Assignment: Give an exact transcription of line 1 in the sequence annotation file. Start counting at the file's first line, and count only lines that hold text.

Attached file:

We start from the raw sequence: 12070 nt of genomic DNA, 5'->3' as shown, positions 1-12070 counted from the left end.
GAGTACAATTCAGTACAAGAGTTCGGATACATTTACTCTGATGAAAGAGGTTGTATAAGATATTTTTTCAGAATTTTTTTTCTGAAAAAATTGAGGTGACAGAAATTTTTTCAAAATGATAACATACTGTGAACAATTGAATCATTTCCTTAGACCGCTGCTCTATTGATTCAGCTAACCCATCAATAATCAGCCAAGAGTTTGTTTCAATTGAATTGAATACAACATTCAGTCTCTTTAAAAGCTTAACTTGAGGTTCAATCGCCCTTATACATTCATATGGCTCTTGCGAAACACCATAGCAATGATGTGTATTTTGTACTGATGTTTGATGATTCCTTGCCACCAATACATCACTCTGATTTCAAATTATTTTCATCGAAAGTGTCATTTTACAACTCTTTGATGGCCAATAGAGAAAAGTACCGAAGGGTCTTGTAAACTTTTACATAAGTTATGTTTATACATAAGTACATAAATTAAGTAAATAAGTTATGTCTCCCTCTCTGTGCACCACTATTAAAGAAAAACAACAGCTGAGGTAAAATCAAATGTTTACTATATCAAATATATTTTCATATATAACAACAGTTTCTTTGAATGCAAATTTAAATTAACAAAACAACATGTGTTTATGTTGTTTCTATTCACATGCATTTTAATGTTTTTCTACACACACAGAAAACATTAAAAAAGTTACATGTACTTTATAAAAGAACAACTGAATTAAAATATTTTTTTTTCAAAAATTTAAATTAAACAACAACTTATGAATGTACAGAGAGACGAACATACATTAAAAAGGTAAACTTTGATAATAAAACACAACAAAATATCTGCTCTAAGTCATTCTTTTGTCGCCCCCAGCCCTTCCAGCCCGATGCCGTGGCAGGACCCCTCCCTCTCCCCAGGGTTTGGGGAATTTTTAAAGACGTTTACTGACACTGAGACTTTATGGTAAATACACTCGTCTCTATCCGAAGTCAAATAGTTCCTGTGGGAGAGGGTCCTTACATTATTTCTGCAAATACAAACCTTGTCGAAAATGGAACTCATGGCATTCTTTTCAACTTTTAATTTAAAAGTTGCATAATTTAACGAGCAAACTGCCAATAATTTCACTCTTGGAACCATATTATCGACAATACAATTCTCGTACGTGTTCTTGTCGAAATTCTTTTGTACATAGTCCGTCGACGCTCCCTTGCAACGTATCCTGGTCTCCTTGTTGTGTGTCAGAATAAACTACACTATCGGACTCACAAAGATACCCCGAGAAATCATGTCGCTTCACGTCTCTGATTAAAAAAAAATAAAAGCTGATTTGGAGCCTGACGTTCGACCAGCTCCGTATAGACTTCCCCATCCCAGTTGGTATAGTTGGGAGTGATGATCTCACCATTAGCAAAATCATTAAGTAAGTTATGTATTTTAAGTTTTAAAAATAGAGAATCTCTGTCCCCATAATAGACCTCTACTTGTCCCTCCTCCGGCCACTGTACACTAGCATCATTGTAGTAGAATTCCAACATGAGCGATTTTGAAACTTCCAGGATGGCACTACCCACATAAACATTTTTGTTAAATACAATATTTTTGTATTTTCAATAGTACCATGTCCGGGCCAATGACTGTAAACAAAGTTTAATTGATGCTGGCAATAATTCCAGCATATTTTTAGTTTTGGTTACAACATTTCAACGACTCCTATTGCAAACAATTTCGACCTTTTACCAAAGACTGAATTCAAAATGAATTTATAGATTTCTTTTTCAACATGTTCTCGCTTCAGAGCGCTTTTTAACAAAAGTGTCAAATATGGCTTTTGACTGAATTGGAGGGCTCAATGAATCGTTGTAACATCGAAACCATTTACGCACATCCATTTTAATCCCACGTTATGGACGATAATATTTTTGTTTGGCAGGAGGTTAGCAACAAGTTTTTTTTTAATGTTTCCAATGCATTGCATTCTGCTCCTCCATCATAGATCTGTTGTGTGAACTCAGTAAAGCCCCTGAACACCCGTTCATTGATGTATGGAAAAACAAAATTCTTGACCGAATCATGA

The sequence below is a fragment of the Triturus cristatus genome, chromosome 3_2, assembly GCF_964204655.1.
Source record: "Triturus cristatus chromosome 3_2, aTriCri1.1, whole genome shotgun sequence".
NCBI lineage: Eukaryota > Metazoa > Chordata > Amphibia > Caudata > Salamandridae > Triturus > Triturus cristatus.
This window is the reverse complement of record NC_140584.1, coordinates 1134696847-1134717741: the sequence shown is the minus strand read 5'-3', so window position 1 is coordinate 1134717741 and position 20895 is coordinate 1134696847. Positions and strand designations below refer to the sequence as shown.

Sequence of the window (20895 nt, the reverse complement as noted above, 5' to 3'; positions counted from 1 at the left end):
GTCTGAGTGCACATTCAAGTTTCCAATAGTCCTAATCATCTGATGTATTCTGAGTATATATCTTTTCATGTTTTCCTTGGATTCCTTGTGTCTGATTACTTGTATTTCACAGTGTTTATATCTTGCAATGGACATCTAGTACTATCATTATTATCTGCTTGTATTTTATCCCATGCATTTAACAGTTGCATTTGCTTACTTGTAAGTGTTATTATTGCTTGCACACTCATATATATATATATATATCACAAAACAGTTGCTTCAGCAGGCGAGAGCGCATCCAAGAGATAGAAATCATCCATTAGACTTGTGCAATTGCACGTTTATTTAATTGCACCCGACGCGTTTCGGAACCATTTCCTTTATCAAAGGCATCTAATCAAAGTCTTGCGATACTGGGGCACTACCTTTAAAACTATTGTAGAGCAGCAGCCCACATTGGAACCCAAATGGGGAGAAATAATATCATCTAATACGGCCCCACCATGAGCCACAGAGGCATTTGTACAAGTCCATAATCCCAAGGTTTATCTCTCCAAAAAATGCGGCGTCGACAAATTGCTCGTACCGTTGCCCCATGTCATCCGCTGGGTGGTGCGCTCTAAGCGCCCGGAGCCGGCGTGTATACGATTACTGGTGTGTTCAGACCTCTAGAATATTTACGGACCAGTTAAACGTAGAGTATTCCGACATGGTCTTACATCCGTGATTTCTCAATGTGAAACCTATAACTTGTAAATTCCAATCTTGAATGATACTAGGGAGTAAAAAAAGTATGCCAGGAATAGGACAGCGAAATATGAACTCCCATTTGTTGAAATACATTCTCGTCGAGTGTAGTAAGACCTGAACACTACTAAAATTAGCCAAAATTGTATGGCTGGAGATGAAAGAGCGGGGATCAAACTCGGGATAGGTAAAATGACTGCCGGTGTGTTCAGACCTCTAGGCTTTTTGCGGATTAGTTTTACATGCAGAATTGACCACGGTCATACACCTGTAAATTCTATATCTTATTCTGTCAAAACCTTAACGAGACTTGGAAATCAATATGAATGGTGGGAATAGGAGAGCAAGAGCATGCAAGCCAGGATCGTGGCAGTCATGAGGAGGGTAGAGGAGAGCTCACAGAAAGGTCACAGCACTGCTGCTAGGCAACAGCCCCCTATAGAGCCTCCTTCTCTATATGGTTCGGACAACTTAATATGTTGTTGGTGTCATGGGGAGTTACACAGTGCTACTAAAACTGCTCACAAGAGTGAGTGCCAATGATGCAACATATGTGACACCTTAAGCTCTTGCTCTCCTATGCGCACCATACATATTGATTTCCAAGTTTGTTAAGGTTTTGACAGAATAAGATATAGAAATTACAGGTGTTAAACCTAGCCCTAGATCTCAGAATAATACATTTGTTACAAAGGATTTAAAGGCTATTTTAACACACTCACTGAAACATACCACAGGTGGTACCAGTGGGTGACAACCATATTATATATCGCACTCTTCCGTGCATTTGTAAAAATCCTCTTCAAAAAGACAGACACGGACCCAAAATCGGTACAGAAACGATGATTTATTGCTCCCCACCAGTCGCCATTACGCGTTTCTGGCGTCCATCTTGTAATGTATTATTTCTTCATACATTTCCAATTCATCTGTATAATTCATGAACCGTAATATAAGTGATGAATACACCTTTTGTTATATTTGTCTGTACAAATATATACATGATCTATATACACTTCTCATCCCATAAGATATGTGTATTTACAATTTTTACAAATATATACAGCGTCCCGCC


We start from the raw sequence: 12070 nt of genomic DNA, 5'->3' as shown, positions 1-12070 counted from the left end.